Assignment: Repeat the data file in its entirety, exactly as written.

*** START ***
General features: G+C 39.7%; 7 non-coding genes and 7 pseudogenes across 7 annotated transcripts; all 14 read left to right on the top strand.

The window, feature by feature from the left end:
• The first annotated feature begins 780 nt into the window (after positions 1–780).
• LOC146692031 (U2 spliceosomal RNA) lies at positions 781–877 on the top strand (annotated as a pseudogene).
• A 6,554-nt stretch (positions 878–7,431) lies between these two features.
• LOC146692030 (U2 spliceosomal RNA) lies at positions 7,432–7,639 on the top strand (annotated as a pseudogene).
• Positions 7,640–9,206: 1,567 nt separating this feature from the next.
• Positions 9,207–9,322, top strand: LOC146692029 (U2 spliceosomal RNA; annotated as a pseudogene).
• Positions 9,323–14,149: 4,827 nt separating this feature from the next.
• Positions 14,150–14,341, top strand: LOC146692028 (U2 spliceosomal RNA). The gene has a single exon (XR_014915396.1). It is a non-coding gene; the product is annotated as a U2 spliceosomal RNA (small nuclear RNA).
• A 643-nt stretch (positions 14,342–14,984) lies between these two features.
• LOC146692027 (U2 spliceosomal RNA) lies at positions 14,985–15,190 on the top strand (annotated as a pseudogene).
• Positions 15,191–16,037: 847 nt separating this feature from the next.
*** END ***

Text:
General features: G+C 39.7%; 7 non-coding genes and 7 pseudogenes across 7 annotated transcripts; all 14 read left to right on the top strand.

The window, feature by feature from the left end:
• The first annotated feature begins 780 nt into the window (after positions 1–780).
• LOC146692031 (U2 spliceosomal RNA) lies at positions 781–877 on the top strand (annotated as a pseudogene).
• A 6,554-nt stretch (positions 878–7,431) lies between these two features.
• LOC146692030 (U2 spliceosomal RNA) lies at positions 7,432–7,639 on the top strand (annotated as a pseudogene).
• Positions 7,640–9,206: 1,567 nt separating this feature from the next.
• Positions 9,207–9,322, top strand: LOC146692029 (U2 spliceosomal RNA; annotated as a pseudogene).
• Positions 9,323–14,149: 4,827 nt separating this feature from the next.
• Positions 14,150–14,341, top strand: LOC146692028 (U2 spliceosomal RNA). The gene has a single exon (XR_014915396.1). It is a non-coding gene; the product is annotated as a U2 spliceosomal RNA (small nuclear RNA).
• A 643-nt stretch (positions 14,342–14,984) lies between these two features.
• LOC146692027 (U2 spliceosomal RNA) lies at positions 14,985–15,190 on the top strand (annotated as a pseudogene).
• Positions 15,191–16,037: 847 nt separating this feature from the next.